Public Shade Tree Planting

Public Shade Tree Planting Policy


Standard Operating Procedures


Public funding for tree planting and replacement is limited. To best utilize tax dollars and other available resources for the greatest benefit, the following tree planting procedures have been established by Concord Public Works (CPW):
  1. Priority for Planting Street Trees
    • Plantings that have the greatest long term and positive impact on the appearance and shade of the streetscape.
    • Plantings in prominent public places where new trees could enhance the quality of community life or economic vitality.
    • Replacement of trees that have been lost consistent with Section 3 below. It is the CPW's goal to obtain adequate funding so that at least one public shade tree will be planted for each public shade tree that is removed or dies.
      • It is desirable to plant more public shade trees than are removed to compensate for tree losses and the length of time to maturity.
  2. Expenditures from Tree Funds
    • In accordance with state law, public funds may be expended to plant public shade trees up to 20 feet from a public way[1] or from a duly laid-out and publicly available private way according to the priorities and limitations of this standard operating procedure. All trees planted within the public way including trees planted within 20 feet in accordance with such law are public shade trees and are protected as such.
  3. Planting Location - "The right tree in the right place."[2]
    • Public shade trees should be planted between 8-20 feet (12-20 feet preferred) from the traveled way, rather than in the grass strip between curb and sidewalk. When this is not possible, public shade trees may be planted closer to the edge of pavement so long as there is a high probability of the trees' survival and health[3], and with the prior approval of the Public Works Director.
    • Written permission must be obtained from property owners where trees are planted outside the public way but no more than 20 feet from the public way.
  4. Choice of Tree Species
    • When selecting tree species for planting, the following factors should be considered:
      • Creation of a canopy
      • Species diversification for disease resistance within the tree population
      • Pest resistance
      • Low maintenance (spraying, pruning, and sweeping)
      • Tolerance of conflicting conditions (salt, compaction, root space, and fumes if not planted in optimum location)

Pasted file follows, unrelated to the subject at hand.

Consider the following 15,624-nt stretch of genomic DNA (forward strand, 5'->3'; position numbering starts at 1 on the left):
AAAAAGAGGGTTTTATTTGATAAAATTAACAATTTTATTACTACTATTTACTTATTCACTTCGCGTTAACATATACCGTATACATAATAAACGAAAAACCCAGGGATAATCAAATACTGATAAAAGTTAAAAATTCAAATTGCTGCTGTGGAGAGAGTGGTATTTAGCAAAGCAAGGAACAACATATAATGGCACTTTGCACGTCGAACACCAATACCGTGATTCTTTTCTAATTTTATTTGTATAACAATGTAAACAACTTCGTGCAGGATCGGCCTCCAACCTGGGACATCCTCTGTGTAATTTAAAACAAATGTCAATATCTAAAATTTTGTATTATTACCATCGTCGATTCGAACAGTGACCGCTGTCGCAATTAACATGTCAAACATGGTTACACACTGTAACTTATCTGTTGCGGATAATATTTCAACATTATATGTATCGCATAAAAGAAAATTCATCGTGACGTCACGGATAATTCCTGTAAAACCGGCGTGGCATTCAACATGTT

5. Tree Gifts
    • Gifts of trees are welcomed. Tree gifts are generally tax-deductible. Arrangements for planting gift trees in locations approved by the Director should be made with the CPW Highway and Grounds Division.
  6. Jurisdiction
    • Public shade trees in Concord are under the joint jurisdiction of the Public Works Commission[4] and the Tree Warden, with the duties defined under MGL Chapter 87: Public Shade Trees[5]. The program is also administered in close coordination with the Deputy Tree Warden. All public shade tree removals must have prior approval of the Tree Warden and only after a public hearing. Emergency tree removals need the Tree Warden's prior approval.

Notes


[1] For the purpose of "improving, protecting, shading, or ornamenting the same, provided written consent be obtained."

[2] "Planting the tree in the right place is the key to its survival and longevity." The Citizen Forester, January, 2006.

[3] That the tree will develop to its desired shape, fulfill its design intent and live to its normal life expectancy.

[4] No tree shall be planted in the public way or removed without first obtaining a written permit from the Commissioners of Public Works (acting as Road Commissioners) and then only in accordance with its regulations: Private Digging of Roads Bylaw, Article 47, Town Meeting, 1992.

[5] "…no tree shall be planted within a public way without the approval of the tree warden, and in towns until a location therefor has been obtained from the selectmen or road commissioners." Chapter 87, Section 2.